Do I Need to File a 2017 Tax Return?

Updated for tax year 2017

It’s time to file your taxes again! Or is it?

Not everyone is required to file a federal income tax return every year – even if they had some taxable income.

Ask yourself these four questions to determine if you should file a return for tax year 2017.

Does my gross income meet the filing thresholds?

The need to file a federal income tax return starts with your gross income – otherwise defined as the total income you earn before tax deductions. If your gross income is at or above a certain amount, you must file a return.

In order to know what your income threshold is, you need to know your filing status.

2017 income tax bracket chart

Some taxpayers are required to file a return to reconcile or report certain items – even if they didn’t make the minimum amount of income necessary to file. For example, you must file if you need to report:

  • Special taxes. For example, if you need to pay FICA tax on unreported tip money, you need to file a return. Additionally, you must file to report household employment taxes or additional taxes on an IRA or another tax-favored account.
  • Distributions received from a tax-advantaged medical expense account. This includes health savings accounts, medical savings accounts, and Medicare Advantage MSA distributions.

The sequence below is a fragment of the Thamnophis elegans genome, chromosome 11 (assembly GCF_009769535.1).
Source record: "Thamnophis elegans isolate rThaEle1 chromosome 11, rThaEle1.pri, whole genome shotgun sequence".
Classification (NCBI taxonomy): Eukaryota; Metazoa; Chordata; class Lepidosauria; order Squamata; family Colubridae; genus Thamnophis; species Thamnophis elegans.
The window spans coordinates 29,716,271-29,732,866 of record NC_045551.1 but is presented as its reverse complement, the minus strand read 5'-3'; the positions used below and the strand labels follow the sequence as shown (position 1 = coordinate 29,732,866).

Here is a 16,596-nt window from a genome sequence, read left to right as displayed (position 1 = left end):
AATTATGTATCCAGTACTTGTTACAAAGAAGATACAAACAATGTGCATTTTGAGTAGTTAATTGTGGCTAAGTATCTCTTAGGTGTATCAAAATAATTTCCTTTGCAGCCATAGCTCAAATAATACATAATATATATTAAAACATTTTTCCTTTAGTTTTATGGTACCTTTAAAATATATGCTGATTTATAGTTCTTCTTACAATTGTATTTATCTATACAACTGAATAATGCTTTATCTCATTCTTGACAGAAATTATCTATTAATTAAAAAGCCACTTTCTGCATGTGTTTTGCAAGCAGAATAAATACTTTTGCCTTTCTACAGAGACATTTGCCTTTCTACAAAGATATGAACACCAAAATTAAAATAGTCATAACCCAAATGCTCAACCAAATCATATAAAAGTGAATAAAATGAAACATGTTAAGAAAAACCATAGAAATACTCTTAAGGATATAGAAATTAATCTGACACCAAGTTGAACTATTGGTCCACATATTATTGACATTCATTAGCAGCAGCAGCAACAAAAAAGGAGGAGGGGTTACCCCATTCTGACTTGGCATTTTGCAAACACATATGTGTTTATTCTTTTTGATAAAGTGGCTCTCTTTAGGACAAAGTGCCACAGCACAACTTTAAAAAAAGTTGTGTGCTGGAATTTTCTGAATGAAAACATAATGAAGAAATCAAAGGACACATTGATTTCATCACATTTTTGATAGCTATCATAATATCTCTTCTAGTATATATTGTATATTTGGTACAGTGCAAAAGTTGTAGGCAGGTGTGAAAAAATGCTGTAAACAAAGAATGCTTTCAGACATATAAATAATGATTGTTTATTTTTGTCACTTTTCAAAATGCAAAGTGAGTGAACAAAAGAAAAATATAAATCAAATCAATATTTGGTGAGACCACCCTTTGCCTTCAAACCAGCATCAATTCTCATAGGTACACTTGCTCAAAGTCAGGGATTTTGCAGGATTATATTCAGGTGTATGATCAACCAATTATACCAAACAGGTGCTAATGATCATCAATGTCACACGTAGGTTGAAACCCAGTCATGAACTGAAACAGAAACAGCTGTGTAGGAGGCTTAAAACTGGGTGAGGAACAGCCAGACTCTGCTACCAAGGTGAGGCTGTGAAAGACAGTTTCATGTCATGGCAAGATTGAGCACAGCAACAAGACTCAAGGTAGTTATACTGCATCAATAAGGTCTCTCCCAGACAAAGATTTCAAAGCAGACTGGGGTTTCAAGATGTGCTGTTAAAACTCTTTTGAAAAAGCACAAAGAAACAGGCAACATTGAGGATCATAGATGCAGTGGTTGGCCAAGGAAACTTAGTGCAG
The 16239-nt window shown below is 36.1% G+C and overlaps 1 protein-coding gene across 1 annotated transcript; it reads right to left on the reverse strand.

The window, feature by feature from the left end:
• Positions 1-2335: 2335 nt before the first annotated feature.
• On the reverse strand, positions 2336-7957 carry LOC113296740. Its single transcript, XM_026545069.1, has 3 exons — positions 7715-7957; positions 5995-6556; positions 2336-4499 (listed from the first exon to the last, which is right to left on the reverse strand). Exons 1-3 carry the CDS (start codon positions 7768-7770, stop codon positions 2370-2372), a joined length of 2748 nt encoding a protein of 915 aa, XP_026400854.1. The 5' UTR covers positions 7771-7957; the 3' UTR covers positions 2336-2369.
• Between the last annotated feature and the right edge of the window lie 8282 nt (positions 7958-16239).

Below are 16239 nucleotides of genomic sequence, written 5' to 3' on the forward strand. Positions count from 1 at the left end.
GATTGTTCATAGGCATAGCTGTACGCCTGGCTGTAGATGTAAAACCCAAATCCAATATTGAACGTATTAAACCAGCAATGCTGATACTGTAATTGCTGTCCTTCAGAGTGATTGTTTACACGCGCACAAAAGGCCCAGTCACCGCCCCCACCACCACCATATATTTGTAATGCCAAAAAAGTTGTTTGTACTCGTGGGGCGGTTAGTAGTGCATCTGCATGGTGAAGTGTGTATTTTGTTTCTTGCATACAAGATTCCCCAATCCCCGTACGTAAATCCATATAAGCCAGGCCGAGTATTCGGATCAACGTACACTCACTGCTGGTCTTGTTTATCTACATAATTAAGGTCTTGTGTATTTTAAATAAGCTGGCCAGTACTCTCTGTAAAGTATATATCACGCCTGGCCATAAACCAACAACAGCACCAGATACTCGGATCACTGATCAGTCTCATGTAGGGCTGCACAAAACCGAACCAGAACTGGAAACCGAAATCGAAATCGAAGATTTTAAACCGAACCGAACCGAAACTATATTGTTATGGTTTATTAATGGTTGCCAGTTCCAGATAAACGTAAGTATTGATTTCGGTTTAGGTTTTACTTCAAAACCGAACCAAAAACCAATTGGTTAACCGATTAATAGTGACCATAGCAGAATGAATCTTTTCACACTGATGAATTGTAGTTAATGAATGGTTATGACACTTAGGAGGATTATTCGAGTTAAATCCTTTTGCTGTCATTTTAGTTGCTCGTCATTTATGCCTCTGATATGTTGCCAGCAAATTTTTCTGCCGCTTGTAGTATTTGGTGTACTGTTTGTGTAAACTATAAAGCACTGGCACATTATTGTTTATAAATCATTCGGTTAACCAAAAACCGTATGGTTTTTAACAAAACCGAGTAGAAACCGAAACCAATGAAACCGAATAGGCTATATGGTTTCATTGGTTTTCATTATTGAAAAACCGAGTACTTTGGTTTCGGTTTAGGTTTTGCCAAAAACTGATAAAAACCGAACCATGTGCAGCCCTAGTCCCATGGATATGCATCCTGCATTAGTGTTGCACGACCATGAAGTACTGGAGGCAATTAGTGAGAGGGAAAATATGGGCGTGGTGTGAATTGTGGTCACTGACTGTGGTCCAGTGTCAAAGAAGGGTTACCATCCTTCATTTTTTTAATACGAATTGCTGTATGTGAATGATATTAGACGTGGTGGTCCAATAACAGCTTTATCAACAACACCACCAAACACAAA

• Self-employment income. If you have $400 or more in net self-employment income (income after business expenses) you need to file a return because you’re required to pay income tax on that amount.

Did my child earn income?

If your child can be claimed as a dependent on your tax return, and he has earned or unearned income, he may be required to file a return of his own. That is true even if you do not actually claim him as a dependent.

Any dependent you have must file a tax return if one of the following is true for their income in 2016:

  • Unearned income, such as interest and dividends, was over $1,050, or
  • Earned income, such as wages, was more than $6,300, or
  • Gross income is more than the larger of $1,050 or total earned income (up to $6,300) plus $350.

Did I have any tax withheld from my pay?

Even if your income level doesn’t require you to file a tax return, it’s best to file if you had any federal or state income tax withheld from your pay.

In many cases, you’ll likely receive all the income tax withheld from your pay in the form of a tax refund.

About Sally Herigstad

Sally Herigstad is a certified public accountant and personal finance columnist and author of Help! I Can't Pay My Bills, Surviving a Financial Crisis (St. Martin's Griffin). She writes regularly at,,, RedPlum, and MSN Money. She is an experienced speaker and a member of Toastmasters International. Follow Sally on Twitter.

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